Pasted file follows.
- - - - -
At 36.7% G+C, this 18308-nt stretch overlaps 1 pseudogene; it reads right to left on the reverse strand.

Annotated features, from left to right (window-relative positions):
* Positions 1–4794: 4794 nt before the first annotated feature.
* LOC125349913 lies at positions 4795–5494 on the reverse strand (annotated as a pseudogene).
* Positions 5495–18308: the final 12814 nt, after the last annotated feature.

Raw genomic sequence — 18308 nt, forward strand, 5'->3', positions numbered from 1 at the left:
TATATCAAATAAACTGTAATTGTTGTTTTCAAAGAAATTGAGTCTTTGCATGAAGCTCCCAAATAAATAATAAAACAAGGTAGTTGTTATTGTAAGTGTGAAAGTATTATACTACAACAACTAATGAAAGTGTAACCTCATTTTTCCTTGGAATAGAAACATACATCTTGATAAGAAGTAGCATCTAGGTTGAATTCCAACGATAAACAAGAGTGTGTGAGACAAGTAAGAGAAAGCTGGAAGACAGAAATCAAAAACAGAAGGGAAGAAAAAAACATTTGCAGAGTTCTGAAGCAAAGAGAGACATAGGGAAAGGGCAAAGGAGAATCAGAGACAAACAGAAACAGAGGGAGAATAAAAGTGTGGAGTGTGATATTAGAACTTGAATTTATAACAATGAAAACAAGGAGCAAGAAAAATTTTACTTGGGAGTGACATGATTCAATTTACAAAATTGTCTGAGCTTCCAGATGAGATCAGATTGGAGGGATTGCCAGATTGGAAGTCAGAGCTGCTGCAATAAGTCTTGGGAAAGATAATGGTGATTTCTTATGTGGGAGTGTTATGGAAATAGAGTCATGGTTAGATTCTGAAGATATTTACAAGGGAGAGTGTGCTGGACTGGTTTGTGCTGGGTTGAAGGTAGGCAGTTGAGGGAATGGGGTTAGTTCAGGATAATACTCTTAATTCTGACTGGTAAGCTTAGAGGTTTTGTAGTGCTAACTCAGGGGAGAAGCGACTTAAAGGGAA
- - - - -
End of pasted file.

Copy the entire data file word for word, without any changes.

At 36.7% G+C, this 18308-nt stretch overlaps 1 pseudogene; it reads right to left on the reverse strand.

Annotated features, from left to right (window-relative positions):
* Positions 1–4794: 4794 nt before the first annotated feature.
* LOC125349913 lies at positions 4795–5494 on the reverse strand (annotated as a pseudogene).
* Positions 5495–18308: the final 12814 nt, after the last annotated feature.

Raw genomic sequence — 18308 nt, forward strand, 5'->3', positions numbered from 1 at the left:
TATATCAAATAAACTGTAATTGTTGTTTTCAAAGAAATTGAGTCTTTGCATGAAGCTCCCAAATAAATAATAAAACAAGGTAGTTGTTATTGTAAGTGTGAAAGTATTATACTACAACAACTAATGAAAGTGTAACCTCATTTTTCCTTGGAATAGAAACATACATCTTGATAAGAAGTAGCATCTAGGTTGAATTCCAACGATAAACAAGAGTGTGTGAGACAAGTAAGAGAAAGCTGGAAGACAGAAATCAAAAACAGAAGGGAAGAAAAAAACATTTGCAGAGTTCTGAAGCAAAGAGAGACATAGGGAAAGGGCAAAGGAGAATCAGAGACAAACAGAAACAGAGGGAGAATAAAAGTGTGGAGTGTGATATTAGAACTTGAATTTATAACAATGAAAACAAGGAGCAAGAAAAATTTTACTTGGGAGTGACATGATTCAATTTACAAAATTGTCTGAGCTTCCAGATGAGATCAGATTGGAGGGATTGCCAGATTGGAAGTCAGAGCTGCTGCAATAAGTCTTGGGAAAGATAATGGTGATTTCTTATGTGGGAGTGTTATGGAAATAGAGTCATGGTTAGATTCTGAAGATATTTACAAGGGAGAGTGTGCTGGACTGGTTTGTGCTGGGTTGAAGGTAGGCAGTTGAGGGAATGGGGTTAGTTCAGGATAATACTCTTAATTCTGACTGGTAAGCTTAGAGGTTTTGTAGTGCTAACTCAGGGGAGAAGCGACTTAAAGGGAA